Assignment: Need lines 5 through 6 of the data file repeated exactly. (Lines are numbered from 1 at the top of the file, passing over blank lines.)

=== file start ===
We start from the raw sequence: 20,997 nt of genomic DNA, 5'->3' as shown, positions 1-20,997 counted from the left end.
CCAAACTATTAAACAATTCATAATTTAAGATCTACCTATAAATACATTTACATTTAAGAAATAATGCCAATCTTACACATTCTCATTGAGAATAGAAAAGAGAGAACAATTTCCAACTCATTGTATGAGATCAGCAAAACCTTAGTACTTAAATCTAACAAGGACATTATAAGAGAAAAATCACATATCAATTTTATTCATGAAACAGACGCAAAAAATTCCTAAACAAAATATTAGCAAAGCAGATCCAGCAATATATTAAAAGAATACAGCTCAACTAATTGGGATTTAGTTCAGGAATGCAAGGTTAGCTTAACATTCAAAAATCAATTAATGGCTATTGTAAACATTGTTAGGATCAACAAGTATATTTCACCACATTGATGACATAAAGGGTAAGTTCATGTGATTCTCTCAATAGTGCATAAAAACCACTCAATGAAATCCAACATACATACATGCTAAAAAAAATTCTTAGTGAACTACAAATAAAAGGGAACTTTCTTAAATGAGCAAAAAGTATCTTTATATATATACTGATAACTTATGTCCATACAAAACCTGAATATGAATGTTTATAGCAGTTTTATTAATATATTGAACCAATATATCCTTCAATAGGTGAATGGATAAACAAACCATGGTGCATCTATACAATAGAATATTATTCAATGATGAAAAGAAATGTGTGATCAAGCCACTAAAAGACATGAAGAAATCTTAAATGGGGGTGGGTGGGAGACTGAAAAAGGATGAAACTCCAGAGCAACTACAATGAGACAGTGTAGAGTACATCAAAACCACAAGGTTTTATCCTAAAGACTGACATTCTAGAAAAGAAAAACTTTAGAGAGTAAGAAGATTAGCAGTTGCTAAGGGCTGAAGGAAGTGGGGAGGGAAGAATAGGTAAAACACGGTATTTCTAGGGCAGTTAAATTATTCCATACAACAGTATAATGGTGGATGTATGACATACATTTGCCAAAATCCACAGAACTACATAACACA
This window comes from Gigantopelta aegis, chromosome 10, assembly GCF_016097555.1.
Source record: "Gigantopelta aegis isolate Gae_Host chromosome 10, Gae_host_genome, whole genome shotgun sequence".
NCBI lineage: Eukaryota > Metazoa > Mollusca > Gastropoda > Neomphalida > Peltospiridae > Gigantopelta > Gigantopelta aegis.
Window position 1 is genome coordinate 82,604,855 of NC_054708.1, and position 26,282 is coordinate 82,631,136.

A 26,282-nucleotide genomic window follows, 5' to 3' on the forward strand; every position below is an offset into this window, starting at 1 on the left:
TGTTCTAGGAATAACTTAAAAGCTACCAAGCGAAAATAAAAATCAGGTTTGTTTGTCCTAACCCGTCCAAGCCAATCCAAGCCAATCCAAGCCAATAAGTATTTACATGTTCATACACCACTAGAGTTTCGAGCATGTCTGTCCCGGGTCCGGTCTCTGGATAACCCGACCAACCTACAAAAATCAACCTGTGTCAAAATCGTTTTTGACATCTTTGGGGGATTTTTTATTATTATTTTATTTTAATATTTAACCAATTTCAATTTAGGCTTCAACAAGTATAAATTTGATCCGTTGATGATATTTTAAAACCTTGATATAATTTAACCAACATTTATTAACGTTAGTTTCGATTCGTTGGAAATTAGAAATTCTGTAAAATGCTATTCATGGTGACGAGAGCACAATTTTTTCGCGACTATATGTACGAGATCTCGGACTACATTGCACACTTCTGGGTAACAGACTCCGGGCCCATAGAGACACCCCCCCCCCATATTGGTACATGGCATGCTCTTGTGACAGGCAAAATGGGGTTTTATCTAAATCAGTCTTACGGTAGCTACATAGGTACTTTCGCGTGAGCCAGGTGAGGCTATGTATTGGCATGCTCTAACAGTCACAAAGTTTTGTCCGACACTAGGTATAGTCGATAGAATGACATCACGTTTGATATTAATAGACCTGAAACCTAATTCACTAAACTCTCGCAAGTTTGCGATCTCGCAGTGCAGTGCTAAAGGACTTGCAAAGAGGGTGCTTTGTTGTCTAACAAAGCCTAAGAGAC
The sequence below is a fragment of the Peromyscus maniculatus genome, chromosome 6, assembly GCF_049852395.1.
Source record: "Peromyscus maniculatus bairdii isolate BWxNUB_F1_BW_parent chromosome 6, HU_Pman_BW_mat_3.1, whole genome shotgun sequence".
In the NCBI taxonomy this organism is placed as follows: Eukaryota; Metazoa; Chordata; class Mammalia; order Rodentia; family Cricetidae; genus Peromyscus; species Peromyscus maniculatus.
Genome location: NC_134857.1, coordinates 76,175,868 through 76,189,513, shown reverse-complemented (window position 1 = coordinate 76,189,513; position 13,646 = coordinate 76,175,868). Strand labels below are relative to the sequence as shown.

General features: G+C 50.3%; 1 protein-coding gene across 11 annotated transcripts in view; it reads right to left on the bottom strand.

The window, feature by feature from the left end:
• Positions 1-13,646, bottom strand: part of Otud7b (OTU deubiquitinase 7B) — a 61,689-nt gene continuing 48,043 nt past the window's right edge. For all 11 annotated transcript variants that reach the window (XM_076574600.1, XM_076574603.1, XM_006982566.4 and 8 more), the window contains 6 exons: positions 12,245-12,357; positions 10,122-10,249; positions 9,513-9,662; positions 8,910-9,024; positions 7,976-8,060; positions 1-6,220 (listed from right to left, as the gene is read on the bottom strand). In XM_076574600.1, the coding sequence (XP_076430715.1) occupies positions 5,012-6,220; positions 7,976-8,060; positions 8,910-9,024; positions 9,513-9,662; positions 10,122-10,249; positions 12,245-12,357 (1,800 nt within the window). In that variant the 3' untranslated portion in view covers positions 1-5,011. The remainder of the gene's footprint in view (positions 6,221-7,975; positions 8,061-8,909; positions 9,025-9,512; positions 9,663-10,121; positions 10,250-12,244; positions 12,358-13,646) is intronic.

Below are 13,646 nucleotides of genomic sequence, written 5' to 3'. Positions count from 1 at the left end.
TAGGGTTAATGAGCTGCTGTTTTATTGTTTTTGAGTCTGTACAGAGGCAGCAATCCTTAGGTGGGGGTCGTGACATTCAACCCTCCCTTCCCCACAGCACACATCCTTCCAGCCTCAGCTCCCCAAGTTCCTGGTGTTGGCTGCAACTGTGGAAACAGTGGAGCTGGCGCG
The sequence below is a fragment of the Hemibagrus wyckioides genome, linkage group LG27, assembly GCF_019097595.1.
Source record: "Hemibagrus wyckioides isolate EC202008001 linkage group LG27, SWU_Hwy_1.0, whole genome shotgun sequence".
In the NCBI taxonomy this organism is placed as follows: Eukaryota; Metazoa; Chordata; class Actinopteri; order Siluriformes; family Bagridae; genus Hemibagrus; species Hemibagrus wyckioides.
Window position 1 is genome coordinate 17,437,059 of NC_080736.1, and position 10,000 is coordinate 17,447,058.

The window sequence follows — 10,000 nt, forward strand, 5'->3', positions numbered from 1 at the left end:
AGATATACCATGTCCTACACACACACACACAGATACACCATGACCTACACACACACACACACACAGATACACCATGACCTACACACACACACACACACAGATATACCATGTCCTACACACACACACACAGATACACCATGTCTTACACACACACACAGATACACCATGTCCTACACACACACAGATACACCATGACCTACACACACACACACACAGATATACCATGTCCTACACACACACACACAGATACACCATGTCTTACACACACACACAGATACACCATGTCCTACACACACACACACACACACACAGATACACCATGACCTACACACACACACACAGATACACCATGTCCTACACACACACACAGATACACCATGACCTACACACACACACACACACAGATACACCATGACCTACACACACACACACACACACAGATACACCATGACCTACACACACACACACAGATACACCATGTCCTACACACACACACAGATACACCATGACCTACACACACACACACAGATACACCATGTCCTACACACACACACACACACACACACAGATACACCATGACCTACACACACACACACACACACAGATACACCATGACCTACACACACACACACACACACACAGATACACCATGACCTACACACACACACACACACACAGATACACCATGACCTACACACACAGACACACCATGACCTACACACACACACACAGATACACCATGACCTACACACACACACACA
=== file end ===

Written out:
NCBI lineage: Eukaryota > Metazoa > Mollusca > Gastropoda > Neomphalida > Peltospiridae > Gigantopelta > Gigantopelta aegis.
Window position 1 is genome coordinate 82,604,855 of NC_054708.1, and position 26,282 is coordinate 82,631,136.